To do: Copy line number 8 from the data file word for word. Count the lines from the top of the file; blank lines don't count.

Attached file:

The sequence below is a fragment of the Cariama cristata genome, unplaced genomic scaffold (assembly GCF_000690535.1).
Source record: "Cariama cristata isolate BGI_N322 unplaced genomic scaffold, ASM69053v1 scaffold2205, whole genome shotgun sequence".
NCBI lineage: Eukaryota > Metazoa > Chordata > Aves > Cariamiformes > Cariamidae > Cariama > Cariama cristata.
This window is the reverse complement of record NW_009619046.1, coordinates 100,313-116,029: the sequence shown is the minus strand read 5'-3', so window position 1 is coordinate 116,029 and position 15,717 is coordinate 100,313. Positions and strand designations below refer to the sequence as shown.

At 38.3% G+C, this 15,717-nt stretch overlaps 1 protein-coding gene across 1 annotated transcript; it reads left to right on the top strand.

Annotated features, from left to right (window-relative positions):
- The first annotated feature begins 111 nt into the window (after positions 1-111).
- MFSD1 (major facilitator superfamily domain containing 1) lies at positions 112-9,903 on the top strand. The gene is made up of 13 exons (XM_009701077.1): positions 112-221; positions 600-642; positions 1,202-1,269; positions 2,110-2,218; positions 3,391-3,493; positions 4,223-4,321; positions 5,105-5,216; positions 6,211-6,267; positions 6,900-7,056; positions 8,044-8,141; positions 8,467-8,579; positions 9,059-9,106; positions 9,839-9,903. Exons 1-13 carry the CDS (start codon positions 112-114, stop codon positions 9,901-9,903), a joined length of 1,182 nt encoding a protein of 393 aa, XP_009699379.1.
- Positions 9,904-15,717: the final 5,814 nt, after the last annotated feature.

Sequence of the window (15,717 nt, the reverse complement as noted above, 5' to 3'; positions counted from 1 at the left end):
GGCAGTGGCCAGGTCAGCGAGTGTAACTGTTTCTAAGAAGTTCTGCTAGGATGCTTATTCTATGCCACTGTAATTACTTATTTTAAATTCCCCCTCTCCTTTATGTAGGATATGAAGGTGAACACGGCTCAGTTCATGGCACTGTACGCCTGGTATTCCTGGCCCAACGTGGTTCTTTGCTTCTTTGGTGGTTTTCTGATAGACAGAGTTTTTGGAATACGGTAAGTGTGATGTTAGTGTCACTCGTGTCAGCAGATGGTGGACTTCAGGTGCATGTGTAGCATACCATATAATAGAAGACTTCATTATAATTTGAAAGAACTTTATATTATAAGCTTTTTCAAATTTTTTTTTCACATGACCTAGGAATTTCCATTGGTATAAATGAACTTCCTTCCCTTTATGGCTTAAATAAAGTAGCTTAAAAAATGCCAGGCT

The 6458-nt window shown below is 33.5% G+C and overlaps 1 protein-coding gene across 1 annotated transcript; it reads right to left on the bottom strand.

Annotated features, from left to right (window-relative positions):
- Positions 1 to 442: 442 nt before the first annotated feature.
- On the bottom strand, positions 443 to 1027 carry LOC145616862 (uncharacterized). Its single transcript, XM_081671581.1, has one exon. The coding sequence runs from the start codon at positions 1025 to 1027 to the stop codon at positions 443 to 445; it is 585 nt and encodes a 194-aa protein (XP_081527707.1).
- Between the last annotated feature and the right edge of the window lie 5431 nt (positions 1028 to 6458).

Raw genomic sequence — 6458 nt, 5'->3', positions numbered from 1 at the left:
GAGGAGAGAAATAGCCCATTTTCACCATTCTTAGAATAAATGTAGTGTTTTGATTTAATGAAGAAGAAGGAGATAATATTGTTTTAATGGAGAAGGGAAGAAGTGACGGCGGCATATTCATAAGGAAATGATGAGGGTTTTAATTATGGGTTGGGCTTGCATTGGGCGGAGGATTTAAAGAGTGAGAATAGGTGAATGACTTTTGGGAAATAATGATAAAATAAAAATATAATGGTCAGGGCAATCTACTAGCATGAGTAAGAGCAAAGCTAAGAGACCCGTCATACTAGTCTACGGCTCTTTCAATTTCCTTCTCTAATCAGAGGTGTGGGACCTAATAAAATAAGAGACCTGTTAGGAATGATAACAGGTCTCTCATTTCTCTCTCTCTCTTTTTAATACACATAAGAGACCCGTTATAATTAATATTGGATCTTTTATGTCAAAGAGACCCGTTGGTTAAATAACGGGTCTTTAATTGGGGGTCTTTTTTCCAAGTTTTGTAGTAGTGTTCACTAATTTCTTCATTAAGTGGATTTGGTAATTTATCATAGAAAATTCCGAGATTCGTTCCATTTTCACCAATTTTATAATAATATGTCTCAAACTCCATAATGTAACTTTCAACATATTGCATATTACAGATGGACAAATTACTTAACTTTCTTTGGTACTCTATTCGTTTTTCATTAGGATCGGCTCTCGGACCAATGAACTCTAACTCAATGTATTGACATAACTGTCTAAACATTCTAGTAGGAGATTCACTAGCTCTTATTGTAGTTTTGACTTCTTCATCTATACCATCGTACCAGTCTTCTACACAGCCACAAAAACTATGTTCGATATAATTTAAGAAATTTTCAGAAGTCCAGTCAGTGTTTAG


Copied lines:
- MFSD1 (major facilitator superfamily domain containing 1) lies at positions 112-9,903 on the top strand. The gene is made up of 13 exons (XM_009701077.1): positions 112-221; positions 600-642; positions 1,202-1,269; positions 2,110-2,218; positions 3,391-3,493; positions 4,223-4,321; positions 5,105-5,216; positions 6,211-6,267; positions 6,900-7,056; positions 8,044-8,141; positions 8,467-8,579; positions 9,059-9,106; positions 9,839-9,903. Exons 1-13 carry the CDS (start codon positions 112-114, stop codon positions 9,901-9,903), a joined length of 1,182 nt encoding a protein of 393 aa, XP_009699379.1.